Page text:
[CSG Winter 2011] IT Alignment, efficiency, strategy and governance, part 1

Jim Phelps is setting the stage – what does it mean to be a mature enterprise? 5 stages – Ad Hoc, Basic, Standardized, Managed, Adaptive – lower levels driven by technologies, upper levels driven by business strategiies. Adaptive is designed to pursue change and adapt quickly. Higher Ed governance structures are designed to resist change – to keep processes going through turmoil.

Why change? Not just because it’s fashionable – a lot of compelling drivers, like cost differential between cloud and on-premises services. Huge shift in how business is being conducted globally – See the article in Atlantic on The Rise of the New Global Elite, and the article in the Chronicle on European university mergers. Higher Ed has a terrible time making decisions.

Bernie takes over – asking Why Alignment so Important? Typically only about 1/3 of the total institutional IT spending is in the central IT organization. As we move into challenging days, the reaction may be to lower central administrative spending, but that may not help with IT. We need to help our institutions understand how IT works in the institution and how to rationalize.

Role of Governance – to understand leadership role in facilitation of conversations. Understand what customers are looking for, and to help lead and socialize directions. Strategically choosing governance groups is critical. Choose who will be part of which groups and what the roles are in continuous technology conversations. Often groups like to think they get to tell the central IT shop what to do, but we need to help them understand their role within the governance continuum. Looking for a shared set of strategies to move forward.

IT Strategic Planning Goal – “Identify and invest in technology projects that are transformative and provide competitive advantage…” Terry asks who is the competition? Competing with other institutions, as measured by rankings, research dollars, – but what happens when everyone’s strategy is to be in the top 3? Tracy notes that the differences are how we translate the goals into our culture and practices. Some of us are focusing on international programs, some on bridges with K-20, etc. Mike Pickett says that while the rhetoric may be the same about seeking competitive advantage, we want to make sure that IT is not perceived as a competitive disadvantage.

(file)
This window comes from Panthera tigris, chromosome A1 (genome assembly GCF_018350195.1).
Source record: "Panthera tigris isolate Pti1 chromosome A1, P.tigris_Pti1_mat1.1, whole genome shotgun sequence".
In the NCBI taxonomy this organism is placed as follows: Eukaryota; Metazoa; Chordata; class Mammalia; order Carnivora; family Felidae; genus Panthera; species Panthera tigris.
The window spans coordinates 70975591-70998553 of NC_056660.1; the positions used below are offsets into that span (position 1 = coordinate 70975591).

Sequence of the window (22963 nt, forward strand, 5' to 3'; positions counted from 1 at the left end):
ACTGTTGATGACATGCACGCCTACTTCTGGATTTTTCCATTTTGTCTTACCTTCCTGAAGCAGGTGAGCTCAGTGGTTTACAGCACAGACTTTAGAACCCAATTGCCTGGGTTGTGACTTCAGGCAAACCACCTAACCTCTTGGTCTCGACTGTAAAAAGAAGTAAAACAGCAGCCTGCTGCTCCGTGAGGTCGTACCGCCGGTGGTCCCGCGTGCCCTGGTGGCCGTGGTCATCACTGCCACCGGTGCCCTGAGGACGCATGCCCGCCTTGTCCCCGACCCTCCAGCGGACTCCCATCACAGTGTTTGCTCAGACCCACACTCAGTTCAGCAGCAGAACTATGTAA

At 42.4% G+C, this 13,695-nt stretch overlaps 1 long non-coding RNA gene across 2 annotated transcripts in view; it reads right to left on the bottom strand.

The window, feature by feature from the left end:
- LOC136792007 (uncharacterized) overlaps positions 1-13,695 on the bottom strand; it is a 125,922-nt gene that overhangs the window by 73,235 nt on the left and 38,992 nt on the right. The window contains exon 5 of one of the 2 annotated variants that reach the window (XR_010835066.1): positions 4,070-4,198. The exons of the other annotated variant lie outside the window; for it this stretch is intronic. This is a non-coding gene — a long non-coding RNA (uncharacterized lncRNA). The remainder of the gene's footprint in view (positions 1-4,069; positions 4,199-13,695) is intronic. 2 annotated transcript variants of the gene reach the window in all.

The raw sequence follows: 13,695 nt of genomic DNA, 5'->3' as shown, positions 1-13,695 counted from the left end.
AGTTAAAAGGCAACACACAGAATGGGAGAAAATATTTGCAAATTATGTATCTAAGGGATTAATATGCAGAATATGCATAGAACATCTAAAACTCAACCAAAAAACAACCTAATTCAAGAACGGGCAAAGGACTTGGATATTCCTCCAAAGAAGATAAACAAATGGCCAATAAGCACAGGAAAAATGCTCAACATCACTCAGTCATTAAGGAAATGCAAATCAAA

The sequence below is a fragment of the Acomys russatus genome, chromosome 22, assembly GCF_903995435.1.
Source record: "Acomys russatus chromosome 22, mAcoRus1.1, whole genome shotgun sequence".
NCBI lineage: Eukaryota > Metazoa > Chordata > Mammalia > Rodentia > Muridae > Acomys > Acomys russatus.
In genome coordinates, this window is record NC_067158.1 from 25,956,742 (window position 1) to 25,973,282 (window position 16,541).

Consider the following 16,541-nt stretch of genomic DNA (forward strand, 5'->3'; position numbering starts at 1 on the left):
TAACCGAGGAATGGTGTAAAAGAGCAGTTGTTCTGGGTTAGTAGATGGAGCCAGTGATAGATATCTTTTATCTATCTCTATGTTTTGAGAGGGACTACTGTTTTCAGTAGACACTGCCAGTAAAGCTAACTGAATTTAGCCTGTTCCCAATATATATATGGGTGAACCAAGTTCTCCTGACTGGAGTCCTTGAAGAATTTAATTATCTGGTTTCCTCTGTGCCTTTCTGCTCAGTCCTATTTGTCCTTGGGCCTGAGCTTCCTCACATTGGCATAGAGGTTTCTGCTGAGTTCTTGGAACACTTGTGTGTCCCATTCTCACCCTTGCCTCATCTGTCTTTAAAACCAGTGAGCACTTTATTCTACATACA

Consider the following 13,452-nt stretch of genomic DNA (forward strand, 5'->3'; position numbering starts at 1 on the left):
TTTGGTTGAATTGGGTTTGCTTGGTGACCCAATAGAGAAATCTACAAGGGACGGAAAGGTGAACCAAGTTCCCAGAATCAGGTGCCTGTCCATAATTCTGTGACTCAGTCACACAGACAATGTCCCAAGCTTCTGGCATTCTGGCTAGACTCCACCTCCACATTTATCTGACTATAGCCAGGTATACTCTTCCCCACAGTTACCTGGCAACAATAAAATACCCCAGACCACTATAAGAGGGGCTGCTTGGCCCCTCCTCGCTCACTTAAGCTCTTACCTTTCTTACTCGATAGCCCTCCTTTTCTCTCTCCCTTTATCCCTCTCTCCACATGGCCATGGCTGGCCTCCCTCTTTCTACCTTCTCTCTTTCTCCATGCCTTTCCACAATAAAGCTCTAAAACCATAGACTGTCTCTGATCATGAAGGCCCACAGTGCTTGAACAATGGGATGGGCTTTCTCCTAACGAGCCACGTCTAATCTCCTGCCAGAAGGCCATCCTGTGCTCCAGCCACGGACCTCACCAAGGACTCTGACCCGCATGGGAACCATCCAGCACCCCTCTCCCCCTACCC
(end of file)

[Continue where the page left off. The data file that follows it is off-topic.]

UMN has rolling 6 and 2 year plans, and then work on quarterly work plans, where they try to focus on the planned vs. unplanned activities. Trying to manage an IT investment portfolio and bring everybody into the conversation. Project selection criteria include the kind of project, what value it brings to the institution, and how its financed. Focused on strategic and operational priorities.

What criteria do you need to have in place to make a decision? definition, functional owndership, business case, and finance plan. Some projects are in planning and development phase where these things are not yet clearly understood. How do those get decided and resourced? Iowa says those that have strong champions get resourced. At Brown they have a committee chaired by the CFO – everything that’s over $50k or is a new service is supposed to come through that group.

Looking at Risk – Org and Tech readiness, architecture fit, definition is well understood, infrastructure compatibility. Looking for Value on Investment – look at over 5 year term. Looking to figure out how to shrink effort on non-strategic work and increase resources available for strategic initiatives. It’s an art form with a political calculus.

Joel says this is less about the org chart and more about the real relationships with people so everyone really understands their role. John from Duke notes that lemmings are perfectly aligned – sometimes you want to see a diversity of approaches, like with learning management systems where all the current answers are crummy. Sometimes you need to embrace chaos. Terry agrees that we need to consider alignment and efficiency vs. effectiveness. We don’t have that many arrows in our quiver to gain efficiencies – automation, de-duplication of services, and standardization. How do we try to live in a mode of pushing efficiencies while meeting the ever more disparate needs of our audience? Tracy says that part of the CIO’s role is to balance the gaining of efficiencies with the fact that two years from now people may have money again and will be driving towards flexibility.

Elazar – created new governance structure at UCSF – IT Steering Committee chaired by a faculty member – 5 groups under it. Everything that is substantial in university (including medical center) goes through this group.


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